Wickham Pre School

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About Wickham Pre School

Name Wickham Pre School
Ofsted Inspections
Address Wickham C Of E Controlled Primary School, Buddens Road, Wickham, Fareham, PO17 5HU
Phase Childcare on Non-Domestic Premises, Sessional day care
Gender Mixed
Local Authority Hampshire
Highlights from Latest Inspection

What is it like to attend this early years setting?

The provision is good

Children happily arrive at this calm and inclusive pre-school. Older children confidently find their own photo. They attach it to the peg of their choice and hang up their personal belongings.

Staff guide younger children to follow this routine. Staff work hard to support new children to settle in. They sensitively give plenty of cuddles to reassure them.

Children start their day with a calm 'welcome time'. They use sign language as they say 'hello friends' and sign some letters of the alphabet. Children engage in their chosen activities and focus for long periods of time.

For example, children sit alongside s...taff and wash dolls in the water. They giggle as they squeeze the sponges to make bubbles. Overall, children behave well.

Older children talk with confidence. They tell their friends they must use their 'walking feet' and 'kind hands'. Staff take time to explain to younger children the behaviour expectations.

For example, they help to solve conflicts and use positive methods. This supports children to understand acceptable behaviours. Staff teach children to develop respect for different people in the community.

For example, children attend the local lunch club and enjoy singing songs with older members of the community.

What does the early years setting do well and what does it need to do better?

The dedicated managers plan an ambitious curriculum. This is based around the areas of learning and children's interests.

They include a set of carefully chosen 'aspirations'. Staff build on children's skills and knowledge in preparation for future learning. Promoting independence is a strength of the curriculum.

Staff teach children to manage their own self-care and complete tasks for themselves. For example, children tidy up after themselves and pour their own drinks at mealtimes.Children have lots of fun, and they show positive attitudes to learning.

Staff support children to have a can-do attitude. For example, they encourage children to keep on trying when they encounter difficulties. Staff use praise and encouragement consistently.

Children delight in their achievements when they reach their goals. This helps children to become resilient and confident learners.Children develop good physical skills.

In the garden, children develop their large muscles. They use climbing equipment, and they skilfully balance across the beams. Children take part in physical education sessions and practise for sports day events.

Staff plan opportunities for children to develop their small muscles in their hands. For instance, they push paint pumps as they create colourful finger paintings. This helps to support their early writing skills.

Support for children with special educational needs and/or disabilities is extremely strong. The special educational needs coordinator (SENCo) is passionate about her role. She has extensive knowledge of children's complex needs and how best to support them.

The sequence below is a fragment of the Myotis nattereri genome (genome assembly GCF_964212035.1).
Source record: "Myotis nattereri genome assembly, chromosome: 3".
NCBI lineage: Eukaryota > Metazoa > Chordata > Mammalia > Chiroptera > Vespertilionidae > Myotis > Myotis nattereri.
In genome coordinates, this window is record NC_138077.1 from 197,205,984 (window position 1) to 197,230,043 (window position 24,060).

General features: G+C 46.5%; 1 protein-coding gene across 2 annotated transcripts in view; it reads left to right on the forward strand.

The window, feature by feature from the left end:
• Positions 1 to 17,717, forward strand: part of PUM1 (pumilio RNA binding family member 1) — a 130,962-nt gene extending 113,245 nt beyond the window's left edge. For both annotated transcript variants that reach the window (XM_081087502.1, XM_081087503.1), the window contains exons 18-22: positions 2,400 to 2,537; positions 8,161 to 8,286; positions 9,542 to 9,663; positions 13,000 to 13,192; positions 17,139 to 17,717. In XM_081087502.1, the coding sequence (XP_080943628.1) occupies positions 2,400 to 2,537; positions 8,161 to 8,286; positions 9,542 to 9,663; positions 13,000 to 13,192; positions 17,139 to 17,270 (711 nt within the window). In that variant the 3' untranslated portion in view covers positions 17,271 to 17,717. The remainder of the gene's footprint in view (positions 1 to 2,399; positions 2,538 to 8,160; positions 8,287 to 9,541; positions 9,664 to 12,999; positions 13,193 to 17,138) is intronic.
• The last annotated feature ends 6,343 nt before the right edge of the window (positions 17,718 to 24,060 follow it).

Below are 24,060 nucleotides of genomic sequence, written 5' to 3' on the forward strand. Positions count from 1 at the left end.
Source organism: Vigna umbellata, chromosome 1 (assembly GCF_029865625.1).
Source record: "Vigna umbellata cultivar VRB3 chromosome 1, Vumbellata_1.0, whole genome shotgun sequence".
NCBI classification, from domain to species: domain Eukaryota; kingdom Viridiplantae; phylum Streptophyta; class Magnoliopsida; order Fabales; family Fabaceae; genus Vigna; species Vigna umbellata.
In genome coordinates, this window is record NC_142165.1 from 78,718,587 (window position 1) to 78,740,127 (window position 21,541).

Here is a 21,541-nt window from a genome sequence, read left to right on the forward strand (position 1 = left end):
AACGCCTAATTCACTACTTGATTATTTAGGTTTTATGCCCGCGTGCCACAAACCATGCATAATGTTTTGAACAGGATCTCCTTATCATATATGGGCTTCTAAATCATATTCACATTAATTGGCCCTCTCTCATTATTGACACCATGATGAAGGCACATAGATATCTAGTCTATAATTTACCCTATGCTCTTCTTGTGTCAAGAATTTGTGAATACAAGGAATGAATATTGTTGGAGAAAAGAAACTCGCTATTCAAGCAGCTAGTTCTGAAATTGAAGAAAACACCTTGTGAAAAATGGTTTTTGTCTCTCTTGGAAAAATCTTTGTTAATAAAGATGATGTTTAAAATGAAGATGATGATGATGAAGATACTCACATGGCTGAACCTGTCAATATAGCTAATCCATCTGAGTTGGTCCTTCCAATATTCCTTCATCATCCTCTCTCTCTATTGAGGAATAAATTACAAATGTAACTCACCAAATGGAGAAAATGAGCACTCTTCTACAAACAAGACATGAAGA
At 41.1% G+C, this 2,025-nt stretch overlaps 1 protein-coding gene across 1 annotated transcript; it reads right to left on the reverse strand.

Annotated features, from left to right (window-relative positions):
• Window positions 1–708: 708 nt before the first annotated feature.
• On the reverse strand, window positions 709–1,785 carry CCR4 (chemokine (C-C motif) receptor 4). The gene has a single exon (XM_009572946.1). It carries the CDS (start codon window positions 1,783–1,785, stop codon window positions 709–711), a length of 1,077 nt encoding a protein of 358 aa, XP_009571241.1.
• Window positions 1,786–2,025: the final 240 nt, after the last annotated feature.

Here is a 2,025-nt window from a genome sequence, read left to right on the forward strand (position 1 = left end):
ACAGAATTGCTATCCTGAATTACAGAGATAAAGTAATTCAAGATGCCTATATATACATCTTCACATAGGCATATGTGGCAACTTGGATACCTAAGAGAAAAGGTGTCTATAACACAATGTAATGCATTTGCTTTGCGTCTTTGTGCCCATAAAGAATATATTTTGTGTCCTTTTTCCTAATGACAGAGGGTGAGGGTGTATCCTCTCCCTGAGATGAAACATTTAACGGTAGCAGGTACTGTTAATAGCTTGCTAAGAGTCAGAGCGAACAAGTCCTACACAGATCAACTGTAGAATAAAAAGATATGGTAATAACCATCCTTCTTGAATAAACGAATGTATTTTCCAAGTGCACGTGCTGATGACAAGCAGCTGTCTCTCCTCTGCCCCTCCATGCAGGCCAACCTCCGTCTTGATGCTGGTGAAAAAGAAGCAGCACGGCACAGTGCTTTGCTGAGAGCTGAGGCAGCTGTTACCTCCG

The SENCo works closely with parents and other professionals to devise targeted plans. This supports children in achieving the best possible outcomes.Parents speak highly about the pre-school and the staff.

Staff work in partnership with parents to get to know children well. Parents appreciate regular updates in their children's learning and development. They comment that their children are exceptionally well supported.

This gives parents the confidence to work with staff to support their children.Staff interact with children well. They use every opportunity to extend language and engage in meaningful conversations.

Staff use sign language to aid communication during the day and group times. Children have built a large repertoire of sign language. They delight as they sing and sign to songs.

Staff provide children with small-group times to focus on their social communication skills. However, some group times are not organised as effectively as possible. For example, occasionally, children become distracted by the noise of other children engaged in different activities.

This means that they are not fully engaged in their learning experiences.Managers support staff extremely well. They carry out regular supervisions and training.

Staff have the opportunity to discuss professional development. Managers empower staff to take ownership of different areas of the curriculum. This supports staff to evaluate the learning environment and to make continual improvements.


The arrangements for safeguarding are effective.Designated safeguarding leads have a good awareness of their roles and responsibilities to keep children safe. This includes making sure that all staff have a robust knowledge of safeguarding.

For example, staff attend training to refresh their understanding. Staff recognise possible signs of abuse and know the procedures they must follow if they have concerns about children in their care. They know how to report concerns, including if an allegation is made against a staff member.

Effective recruitment and induction procedures are in place to ensure that staff working with children are suitable. Managers review staff's ongoing suitability on a regular basis.

What does the setting need to do to improve?

To further improve the quality of the early years provision, the provider should: review and improve the organisation of some group activities to reduce distractions so that children can concentrate and their learning is maximised.

Also at this postcode
Wickham Church of England Primary School

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